Dress Codes Teach More Than Discipline

I’m going to start by saying that this post might just piss some of you off. I’m willing to accept that and hear your complaints. However, I am not changing my stance on extreme dress codes. This is going to be one of my very few, very biased, posts – if not my only one.

There are so many things wrong with the way dress codes are implemented in today’s schooling system.

I have seen so many arguments for dress codes. “Back in my day…” “Teaches professionalism…” “Teaches discipline…” etc. etc. etc.. Well, in my very biased opinion, those arguments aren’t wholly accurate or relevant any more.

Let’s talk about the “back in my day” argument. Yes, I suppose back in your day it was probably fair at your school in your specific situation. I’m also sure you didn’t have any problem with your school’s dress code. That’s really great, for you, and the gender equality you think you see in today’s world. I don’t know what your dress code was, I don’t know if it was equal, but the individual circumstance isn’t what matters NOW. Hell, for a short while I thought the dress codes at my schools were gender equal. They weren’t.

Hear me out. When I was in 5th grade. When I was pre-pubescent and 9 years old. In ’05 When children were children. When I had the illusion that girls and boys were equal. The “fair and equal” dress code wasn’t so equal anymore. It was picture day, and I was so proud of my cute little jean jacket and spaghetti strap tank top with the rhinestones on it. It was such a cute outfit and I loved it. My class had just finished taking pictures and we were in back in the classroom when I felt really hot so I took off my jacket. Next thing I knew, my teacher comes to me and tells me to put my jacket on. “But I’m hot” I said. Mrs. Whatever-her-name-was told me that that didn’t matter and that I needed to put my jacket back on so that I wouldn’t distract the boys. The 5th grade, 9 & 10 year old boys.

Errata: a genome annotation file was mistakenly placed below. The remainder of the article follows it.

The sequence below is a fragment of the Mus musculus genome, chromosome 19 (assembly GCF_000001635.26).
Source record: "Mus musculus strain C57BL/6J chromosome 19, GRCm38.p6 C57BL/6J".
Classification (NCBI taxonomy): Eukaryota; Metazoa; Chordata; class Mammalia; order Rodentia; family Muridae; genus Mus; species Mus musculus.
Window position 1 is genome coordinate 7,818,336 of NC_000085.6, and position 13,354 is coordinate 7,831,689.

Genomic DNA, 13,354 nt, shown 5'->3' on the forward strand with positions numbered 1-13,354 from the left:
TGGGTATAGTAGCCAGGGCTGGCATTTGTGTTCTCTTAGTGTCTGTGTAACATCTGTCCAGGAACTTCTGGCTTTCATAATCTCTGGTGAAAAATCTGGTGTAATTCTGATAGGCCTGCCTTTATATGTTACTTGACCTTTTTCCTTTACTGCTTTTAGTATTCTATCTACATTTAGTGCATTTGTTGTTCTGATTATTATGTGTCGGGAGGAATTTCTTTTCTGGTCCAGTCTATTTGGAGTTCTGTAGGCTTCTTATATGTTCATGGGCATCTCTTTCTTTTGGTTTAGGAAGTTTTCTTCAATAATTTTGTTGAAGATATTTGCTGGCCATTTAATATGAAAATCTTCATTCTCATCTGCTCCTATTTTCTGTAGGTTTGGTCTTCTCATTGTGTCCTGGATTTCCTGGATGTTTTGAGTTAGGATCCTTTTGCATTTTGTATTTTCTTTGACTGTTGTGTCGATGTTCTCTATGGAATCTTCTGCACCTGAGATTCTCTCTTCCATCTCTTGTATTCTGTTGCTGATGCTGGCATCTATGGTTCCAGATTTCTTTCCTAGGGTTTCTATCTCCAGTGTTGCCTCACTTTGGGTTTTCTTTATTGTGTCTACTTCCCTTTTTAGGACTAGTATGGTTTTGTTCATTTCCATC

There’s something wrong with assuming that 10 year olds sexualize girls’ shoulders.

That being said, that was JUST MY experience, which would later be followed by strict bans on yoga pants, athletic shorts, racer-back tank tops, visible bra straps, any kind of visible midriff, and any tank tops with straps that were thinner than two inches. Meanwhile, the boys could get away with virtually anything.

What is more important is that this sort of thing is happening around the country and across borders. You can find so many stories of girls being sent home, or kept from doing their class work because what they’re wearing will distract the boys and the male teachers. That is unnecessarily sexualizing humans that just want to be comfortable and learn. Instead of penalizing a girl for being ‘distracting’ to boys and encouraging rape culture. Instead of teaching young women that what they are wearing is asking for it, or begging to get in trouble, maybe we should teach young men that girls aren’t objects and to not get distracted so easily by shoulders.

If girls can control themselves and not get distracted by shoulders, so can boys.

As for teaching discipline, I would rather see young women everywhere being taught to be more focused on their classes and going to school than being restricted from learning because of what they wear. I’m tired of seeing girls getting trained to dress a certain way to cater to men and other people who might get distracted. I want to see boys and male teachers have discipline and not sexualizing girls and how they dress.

And professionalism: we ALL know that there will be a dress code in the professional world that even men have to follow. That doesn’t mean we, as young women, need to be punished and the men babied, when we dress comfortably.

If you want to prepare our generation for professionalism, that means BOTH BOYS AND GIRLS.

Right now men are growing up sexualizing women, and in the work place – that is NOT OKAY. Today women everywhere are conducting business while being looked down on by her male peers because she is a woman. When we raise children, teens, and young adults in an unequal environment, i.e. an unbalanced dress code, we are fostering the growth of adults who will maintain that inequality in the future, be it in the workplace or in their own children’s lives. That is not okay. If we want to see change, we need to start with the way we act and the way we raise our children.

Rant = Over.

If you want to read a really cool BuzzFeed article about the fight against ridiculous dress codes, follow this.